That Never Happened | Pregnancy & Infant Loss Remembrance Day
If you are new here or have stumbled across this page, welcome. You may be unfamiliar with our story. At the end of June 2013, our beautiful baby girl Shaundi was born and she was perfect and such a joy! In early September, my husband found her unresponsive and not breathing. Life with one of our babies gone has been hard. I’ve shared our journey here.
Shaundi is 2 years old. Not technically, but she would be. We still count her in our lineup of ages. The kids ask how old she is, and that is what they mean, “how old WOULD she BE if she was still here?” So yes, Shaundi is just over two years old.
It’s really hard for me to imagine her being two years old. If I really try, I can imagine that maybe she would really love painting and play dough, but she would do silly things still — like put the Play Doh in her mouth and then paint her arms.
I only picture her as two ages. She is a baby. Tiny and brand new, so soft. Or, she’s this intelligent, mature being that’s wise and knows everything and has stepped back to see the big picture. At this stage of being in my mind, she is capable of making decisions to do things — like leave us. And that hurts. I don’t like that image, but it’s there. It makes me angry with her. Didn’t she want to be with our family? Couldn’t SHE have done something? Fought harder? God knows, I tried. I don’t like this picture at all.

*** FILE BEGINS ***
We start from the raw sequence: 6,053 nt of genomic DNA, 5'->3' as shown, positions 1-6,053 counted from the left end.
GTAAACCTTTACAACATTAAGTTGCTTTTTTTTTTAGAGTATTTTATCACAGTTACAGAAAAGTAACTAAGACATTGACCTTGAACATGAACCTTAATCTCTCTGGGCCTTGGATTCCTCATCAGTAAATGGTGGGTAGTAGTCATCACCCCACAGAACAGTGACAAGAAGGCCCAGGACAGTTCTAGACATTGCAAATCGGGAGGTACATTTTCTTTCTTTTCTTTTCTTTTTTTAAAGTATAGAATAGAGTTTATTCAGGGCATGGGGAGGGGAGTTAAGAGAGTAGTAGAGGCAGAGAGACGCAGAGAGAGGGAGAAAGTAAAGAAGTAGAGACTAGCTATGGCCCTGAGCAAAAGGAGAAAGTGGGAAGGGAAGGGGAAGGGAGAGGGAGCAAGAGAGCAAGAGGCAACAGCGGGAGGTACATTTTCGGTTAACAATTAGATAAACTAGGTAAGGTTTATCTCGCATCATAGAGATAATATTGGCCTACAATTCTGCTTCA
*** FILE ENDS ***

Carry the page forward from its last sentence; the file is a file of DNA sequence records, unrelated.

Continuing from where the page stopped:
I don’t want to picture her either way. I want to picture a 2 year old, sitting in my lap, looking through some books, reading a Dr Seuss story that seems to go on and on, having these endless sentences with words that don’t make sense. Sentences that make her smile.
I want her to be wild and to drive her sisters crazy. I want her to crawl under my bed and get stuck because she’s just barely too big to fit there anymore. I want her to stand up in her crib and reach for me when I come in. I want her to cry with disappointment that the day is over when I say it’s bedtime.
I want to transition her to a big girl bed and work on potty training. I want to cut up fruit into little pieces for her, even thought she tells me she’s a big girl and can eat a whole apple slice. I want to wash her clothes and give her a bath — shampoo her hair and listen to her shriek is the water falls into her eyes.
That never happened. None of it, because she left me. I couldn’t keep her safe enough, or healthy enough or happy enough to stay.